I’m appalled by your comment. The issue here is not elemental analyses. It’s truth and integrity. If students are taught that it is ok to fudge EA results just to get a paper published then some fraction of them are going to think it’s ok for fudge and outright fabricate other data and results. If you can’t get acceptable EA results on your compound then you report that FACT. If you suspect solvate formation then you report the FACTS that support that suspicion. You don’t teach students (or accept doing it yourself) to just fabricate compositions to match expectations.

    0.8 pentanes? 3.0 H2O for a compound shown by x-fay to be a CH2Cl2 solvate and prepared under air/moisture free conditions? Start doing that and you are well on your way to fabricating nmr data, etc. Section 5.4.1 of the Organometallics Author Guidelines clearly spells out the rules for EA including those that do not meet the 0.4% rule. Follow these rules or don’t publish.

    Actually as I write this I am more than appalled by your comment, I am disgusted by it.

  62. Chemical JUSTICE Says:


    +1 and I share the same groud with You.

    Report the FACT, no adjusting and playing around.

    Better do not publish and do not make from science some Canterbury tale…

  63. schinderhannes Says:

    Just a question to the crowd: what is the correct way to handle the following case?
    You make 50 gms of x, it looks nice, is used in next reactions, but nmr is so so. you recrystallize 500mgs get great NMR, EA is still of, you column, recrystallize, sublime, pray, light a candle and dry in high vac for ages, EA is spot on.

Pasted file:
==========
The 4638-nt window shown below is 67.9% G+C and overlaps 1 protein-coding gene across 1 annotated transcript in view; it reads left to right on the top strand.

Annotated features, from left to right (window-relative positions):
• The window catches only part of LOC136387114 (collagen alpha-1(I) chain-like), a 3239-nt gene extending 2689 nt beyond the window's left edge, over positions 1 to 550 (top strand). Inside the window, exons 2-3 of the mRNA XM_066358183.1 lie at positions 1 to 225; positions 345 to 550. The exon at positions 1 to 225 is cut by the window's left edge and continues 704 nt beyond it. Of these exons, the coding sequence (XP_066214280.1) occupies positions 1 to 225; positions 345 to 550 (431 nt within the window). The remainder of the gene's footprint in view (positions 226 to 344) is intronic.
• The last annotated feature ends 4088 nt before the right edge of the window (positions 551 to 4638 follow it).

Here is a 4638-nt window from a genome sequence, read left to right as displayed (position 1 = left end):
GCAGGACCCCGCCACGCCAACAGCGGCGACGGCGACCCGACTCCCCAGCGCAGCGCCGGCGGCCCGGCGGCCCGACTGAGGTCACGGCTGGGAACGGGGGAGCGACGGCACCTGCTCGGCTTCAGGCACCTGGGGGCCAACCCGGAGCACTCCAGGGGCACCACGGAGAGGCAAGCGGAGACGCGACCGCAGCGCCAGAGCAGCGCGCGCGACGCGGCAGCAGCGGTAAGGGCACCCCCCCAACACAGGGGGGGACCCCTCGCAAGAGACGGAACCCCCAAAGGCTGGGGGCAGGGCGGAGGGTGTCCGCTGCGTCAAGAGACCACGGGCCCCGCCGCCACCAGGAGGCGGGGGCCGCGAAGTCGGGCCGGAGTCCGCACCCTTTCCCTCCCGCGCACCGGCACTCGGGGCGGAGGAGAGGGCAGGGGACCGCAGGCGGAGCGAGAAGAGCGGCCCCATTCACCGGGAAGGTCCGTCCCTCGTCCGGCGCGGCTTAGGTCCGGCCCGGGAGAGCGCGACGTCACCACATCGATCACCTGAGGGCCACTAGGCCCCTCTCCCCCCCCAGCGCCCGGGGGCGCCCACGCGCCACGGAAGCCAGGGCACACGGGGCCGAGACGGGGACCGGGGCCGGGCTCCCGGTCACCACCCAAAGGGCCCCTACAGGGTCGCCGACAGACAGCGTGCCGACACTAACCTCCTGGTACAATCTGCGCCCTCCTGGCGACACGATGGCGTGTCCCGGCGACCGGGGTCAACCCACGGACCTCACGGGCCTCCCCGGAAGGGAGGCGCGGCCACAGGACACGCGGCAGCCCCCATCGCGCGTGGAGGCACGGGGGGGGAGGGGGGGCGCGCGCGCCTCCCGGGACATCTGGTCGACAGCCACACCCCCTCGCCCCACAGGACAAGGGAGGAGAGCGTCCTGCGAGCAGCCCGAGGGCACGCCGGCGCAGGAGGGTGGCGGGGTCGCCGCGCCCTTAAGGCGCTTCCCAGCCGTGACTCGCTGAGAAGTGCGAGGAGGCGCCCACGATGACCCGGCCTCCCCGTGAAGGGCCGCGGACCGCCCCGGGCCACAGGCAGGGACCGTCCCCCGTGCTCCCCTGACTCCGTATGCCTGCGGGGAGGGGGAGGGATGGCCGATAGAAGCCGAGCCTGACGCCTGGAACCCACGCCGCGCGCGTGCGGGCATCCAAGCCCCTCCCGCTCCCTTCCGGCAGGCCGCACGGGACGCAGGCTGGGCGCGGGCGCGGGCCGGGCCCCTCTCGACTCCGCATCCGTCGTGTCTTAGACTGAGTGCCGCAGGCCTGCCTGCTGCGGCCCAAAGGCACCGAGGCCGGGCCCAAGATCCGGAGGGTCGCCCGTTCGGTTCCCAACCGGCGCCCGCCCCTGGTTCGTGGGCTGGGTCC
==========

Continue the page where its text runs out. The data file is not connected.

Hoiw do you report this. You should write it down in epic details shouldn´t you?
    How come I never ever read about it? Cant be so uncommon?

    I am writing this to say (and I am a convinced atheist!)
    Let him who is without sin cast the first stone.

  64. Joseph Merola Says:

    @schinderhannes I honestly have never lit a candle for EAs. As a long-term candle lighter for other causes, does it work?

  65. schinderhannes Says:

    You´re asking an atheist, remember?
    I put “light a candle” here as a substitute cause I felt admitting that I instead worship the invisible spagetti monster by going to the local Italian for pasta (and to get drunk) sounded too silly!

  66. Chemical JUSTICE Says:


    I will tell you my own experience during my career being undergrad, grad, -postdoc.

    1. There were numerous cases that after several columns and tedious recrystallizations EA for compound was not good to be published (though according to NMR the substance was pure). Yeah, it was pain in the …. , but after changing the solvent system for crystallization, boiling it with activated carbon (which absorbed most of impurities as well as some amount of purified compound), then columning it again, it was possible to get very good EA.
    Yes it was difficult and really discouraging to do it several times, but the outcome was always positive. No one can guarantee that EA should be perfect after first attempt (even if NMR is very good one).